Councillor Mike Nickel is a former PC Party constituency director. In 2014, he donated $318.25 to the Leduc-Beaumont Wildrose Association and in 2005 he donated $600 to the PC Party.
Councillor Michael Walters was an Alberta Party candidate in the 2012 election and endorsed a PC candidate in the 2015 election. He also ran for an NDP nomination in 2000.
Here is a look back at some municipal politicians from the recent past who have had partisan affiliations:
Former mayor Stephen Mandel was a PC MLA from 2014 to 2015. He donated $3,000 to the PC Party between 2010 and 2012, while he was Mayor of Edmonton.
Former councillor Kim Krushell was a local PC Party constituency association president before being elected as a city councillor. In 2008, she donated $425 to the PC Party. She now serves as a regional director for the PC Party.
Former councillor Karen Leibovici was a Liberal MLA from 1993 to 2001 and a federal Liberal candidate in 2015. During her mayoral bid in 2013, she was endorsed by a handful of PC MLAs, including then-deputy premier Thomas Lukaszukand PC MLA David Xiao.
Former councillor Linda Sloan was a Liberal MLA from 1997 to 2001. She ran for the Liberal Party leadership in 1998.
Former councillor Jane Batty donated $425 to the PC Party in 2010.
Former councillor Wendy Kinsella ran as a PC candidate in the 2001 election, while she was still a sitting city councillor.
Former councillor Brian Mason was elected as an NDP MLA in a 2000 by-election. He is now Minister of Infrastructure and Transportation.
Perhaps the strangest example of partisan involvement in municipal politics was in 2007, when the Wildrose Party donated $250 to Kerry Diotte‘s city council campaign. This is the only example I have found of a political party actually donating money to a municipal election candidate.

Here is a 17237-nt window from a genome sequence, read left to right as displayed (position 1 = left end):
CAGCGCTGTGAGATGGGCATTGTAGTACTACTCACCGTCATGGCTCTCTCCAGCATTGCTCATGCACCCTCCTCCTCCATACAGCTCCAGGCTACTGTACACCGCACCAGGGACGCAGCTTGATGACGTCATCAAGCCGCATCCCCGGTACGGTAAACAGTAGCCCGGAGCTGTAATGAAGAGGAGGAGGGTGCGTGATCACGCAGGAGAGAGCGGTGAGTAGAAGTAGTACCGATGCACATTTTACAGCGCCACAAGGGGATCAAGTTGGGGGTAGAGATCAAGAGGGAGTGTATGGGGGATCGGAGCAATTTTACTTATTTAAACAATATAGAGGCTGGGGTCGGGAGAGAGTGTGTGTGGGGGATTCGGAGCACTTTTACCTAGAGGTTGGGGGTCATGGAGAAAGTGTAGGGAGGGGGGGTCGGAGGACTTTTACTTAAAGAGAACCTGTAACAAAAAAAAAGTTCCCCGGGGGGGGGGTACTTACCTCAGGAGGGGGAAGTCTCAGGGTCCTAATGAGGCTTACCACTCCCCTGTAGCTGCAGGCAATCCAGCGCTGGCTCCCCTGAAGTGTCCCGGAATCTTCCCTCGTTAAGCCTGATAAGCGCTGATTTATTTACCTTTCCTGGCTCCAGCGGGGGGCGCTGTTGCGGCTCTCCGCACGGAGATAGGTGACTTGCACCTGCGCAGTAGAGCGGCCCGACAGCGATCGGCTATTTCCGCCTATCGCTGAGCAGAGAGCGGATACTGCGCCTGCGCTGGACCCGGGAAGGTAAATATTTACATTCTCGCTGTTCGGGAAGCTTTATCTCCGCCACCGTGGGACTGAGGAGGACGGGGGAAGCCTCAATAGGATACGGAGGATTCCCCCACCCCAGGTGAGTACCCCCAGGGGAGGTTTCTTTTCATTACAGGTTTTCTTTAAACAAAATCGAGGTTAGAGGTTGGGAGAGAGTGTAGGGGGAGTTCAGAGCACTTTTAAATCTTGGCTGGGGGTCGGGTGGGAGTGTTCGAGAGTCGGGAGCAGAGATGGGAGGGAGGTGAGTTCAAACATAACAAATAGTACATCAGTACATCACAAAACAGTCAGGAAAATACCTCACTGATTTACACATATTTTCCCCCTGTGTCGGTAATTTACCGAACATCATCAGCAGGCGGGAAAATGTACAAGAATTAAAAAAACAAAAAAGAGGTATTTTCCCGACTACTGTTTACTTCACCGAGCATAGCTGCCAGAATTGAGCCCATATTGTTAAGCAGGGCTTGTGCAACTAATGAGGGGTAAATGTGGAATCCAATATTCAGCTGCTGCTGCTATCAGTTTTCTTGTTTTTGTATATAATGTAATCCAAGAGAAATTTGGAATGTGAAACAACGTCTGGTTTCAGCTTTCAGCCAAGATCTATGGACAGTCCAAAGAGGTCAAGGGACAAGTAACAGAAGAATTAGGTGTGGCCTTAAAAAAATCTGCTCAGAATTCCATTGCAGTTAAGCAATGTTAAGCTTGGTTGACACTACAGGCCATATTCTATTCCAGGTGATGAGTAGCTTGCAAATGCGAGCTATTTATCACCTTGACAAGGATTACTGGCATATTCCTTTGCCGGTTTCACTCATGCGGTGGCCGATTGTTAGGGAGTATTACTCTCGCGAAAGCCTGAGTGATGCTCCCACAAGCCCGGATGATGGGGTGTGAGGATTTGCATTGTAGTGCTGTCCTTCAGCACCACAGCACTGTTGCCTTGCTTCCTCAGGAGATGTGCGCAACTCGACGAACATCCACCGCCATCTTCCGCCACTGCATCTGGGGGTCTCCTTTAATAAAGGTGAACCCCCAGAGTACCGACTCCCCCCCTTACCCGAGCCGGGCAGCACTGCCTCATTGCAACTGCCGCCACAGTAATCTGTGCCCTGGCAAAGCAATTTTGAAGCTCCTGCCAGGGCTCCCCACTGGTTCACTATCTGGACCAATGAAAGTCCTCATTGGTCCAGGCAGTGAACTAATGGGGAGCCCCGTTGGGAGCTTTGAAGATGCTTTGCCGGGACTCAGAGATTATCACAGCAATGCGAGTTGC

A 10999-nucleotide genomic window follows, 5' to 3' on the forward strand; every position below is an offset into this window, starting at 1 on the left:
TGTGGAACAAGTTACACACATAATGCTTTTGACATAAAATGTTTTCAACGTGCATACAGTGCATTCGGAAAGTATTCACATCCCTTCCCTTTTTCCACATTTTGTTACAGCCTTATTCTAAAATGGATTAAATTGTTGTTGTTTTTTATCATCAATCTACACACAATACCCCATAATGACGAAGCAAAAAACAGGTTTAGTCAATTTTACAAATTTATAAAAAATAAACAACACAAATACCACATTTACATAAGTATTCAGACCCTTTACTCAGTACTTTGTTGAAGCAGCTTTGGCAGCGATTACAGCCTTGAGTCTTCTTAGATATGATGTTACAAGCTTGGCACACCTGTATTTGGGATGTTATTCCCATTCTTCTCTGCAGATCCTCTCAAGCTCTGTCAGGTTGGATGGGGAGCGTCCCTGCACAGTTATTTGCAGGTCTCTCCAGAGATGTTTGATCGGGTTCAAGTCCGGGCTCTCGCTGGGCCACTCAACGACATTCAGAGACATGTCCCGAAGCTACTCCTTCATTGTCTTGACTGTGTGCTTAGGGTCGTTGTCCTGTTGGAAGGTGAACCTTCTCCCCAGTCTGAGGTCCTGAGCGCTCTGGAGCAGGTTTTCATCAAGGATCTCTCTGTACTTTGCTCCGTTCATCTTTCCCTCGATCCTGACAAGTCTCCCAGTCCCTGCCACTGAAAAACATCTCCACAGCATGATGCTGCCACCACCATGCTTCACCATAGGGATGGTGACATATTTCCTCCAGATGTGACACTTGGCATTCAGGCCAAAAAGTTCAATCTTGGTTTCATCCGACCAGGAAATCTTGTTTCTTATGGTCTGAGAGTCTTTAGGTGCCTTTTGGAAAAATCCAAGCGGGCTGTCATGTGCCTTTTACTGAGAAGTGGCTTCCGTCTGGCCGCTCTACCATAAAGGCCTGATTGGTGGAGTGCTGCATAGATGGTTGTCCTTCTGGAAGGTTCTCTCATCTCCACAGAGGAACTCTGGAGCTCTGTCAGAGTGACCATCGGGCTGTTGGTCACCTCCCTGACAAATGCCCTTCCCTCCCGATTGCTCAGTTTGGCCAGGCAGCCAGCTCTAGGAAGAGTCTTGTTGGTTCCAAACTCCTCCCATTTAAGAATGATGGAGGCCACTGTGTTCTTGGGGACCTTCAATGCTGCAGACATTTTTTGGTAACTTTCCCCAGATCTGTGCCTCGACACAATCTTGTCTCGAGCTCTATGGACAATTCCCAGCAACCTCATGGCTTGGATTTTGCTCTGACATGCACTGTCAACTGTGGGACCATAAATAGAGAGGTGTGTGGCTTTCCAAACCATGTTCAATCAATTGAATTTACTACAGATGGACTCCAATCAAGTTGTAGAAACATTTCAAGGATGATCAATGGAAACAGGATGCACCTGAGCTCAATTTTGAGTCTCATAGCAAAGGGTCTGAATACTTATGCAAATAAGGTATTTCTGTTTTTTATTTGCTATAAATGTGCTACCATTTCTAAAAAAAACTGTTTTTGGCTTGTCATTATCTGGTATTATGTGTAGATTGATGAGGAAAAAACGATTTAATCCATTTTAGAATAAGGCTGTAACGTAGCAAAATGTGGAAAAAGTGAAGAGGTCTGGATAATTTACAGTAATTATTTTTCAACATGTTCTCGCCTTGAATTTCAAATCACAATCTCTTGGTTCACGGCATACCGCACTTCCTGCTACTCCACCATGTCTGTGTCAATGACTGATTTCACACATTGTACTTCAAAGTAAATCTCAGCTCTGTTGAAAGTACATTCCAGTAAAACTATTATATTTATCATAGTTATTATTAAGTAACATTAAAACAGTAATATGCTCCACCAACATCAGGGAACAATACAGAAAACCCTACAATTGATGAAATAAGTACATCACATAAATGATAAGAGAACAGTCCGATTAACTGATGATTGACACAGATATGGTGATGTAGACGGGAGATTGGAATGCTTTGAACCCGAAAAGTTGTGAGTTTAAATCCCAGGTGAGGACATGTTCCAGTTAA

These lists demonstrate that after more than four decades of PC governments in Alberta, support for the governing party became engrained in all levels of politics to the point where support for the PCs from municipal politicians was not seen as partisanship, just the way the business of politics was done.
Thirty-two candidates will be listed on the ballot in the Feb. 22 by-election to fill Edmonton City Council’s Ward 12. With this many candidates on the ballot, it could be challenging for voters to choose who would best represent them on city council. It will also be challenging for those 32 candidates to break from the pack and distinguish themselves with less than a month until election day.
Here are some ways these 32 candidates might break from pack.
Having voters who already recognize your name will be an advantage for some candidates, as long as that recognition is positive. Because there are no formal political parties at the municipal level, all candidates will be running on their own names.
Laura Thibert has been the Catholic School Board Trustee from the area since 2010 and was briefly nominated as a Wildrose Party candidate before the 2015 election.
Balraj Manhas has been spokesperson for the United Cabbies during the recent city council debates about allowing Uber to operate in Edmonton. He was disqualified as a candidate in a Progressive Conservative nomination contest in early 2015.
Mohinder Banga was briefly a candidate for the federal Conservative nomination in Edmonton-Mill Woods in 2015 before being disqualified.
Don Koziak has run in at least eight municipal and provincial elections since 1995, including the mayoral race in 2007 and briefly in 2010, but he has never run as a candidate in this area of the city. He was the Wildrose Party candidate in Edmonton-Glenora in 2012 and 2015.
Mike Butler ran as a Liberal and New Democratic Party candidate in this area in various provincial and federal elections since 2008. In 2014, he wrote an open letter explaining why he was leaving the Liberals to join the Alberta Party.
Arundeep Singh Sandhu was until a few months ago the Vice-President of Organization of the Progressive Conservative Party.
Andrew Gorman ran for city council in Ward 9 in the 2013 election, as did Dan “Can Man” Johnstone in Ward 10.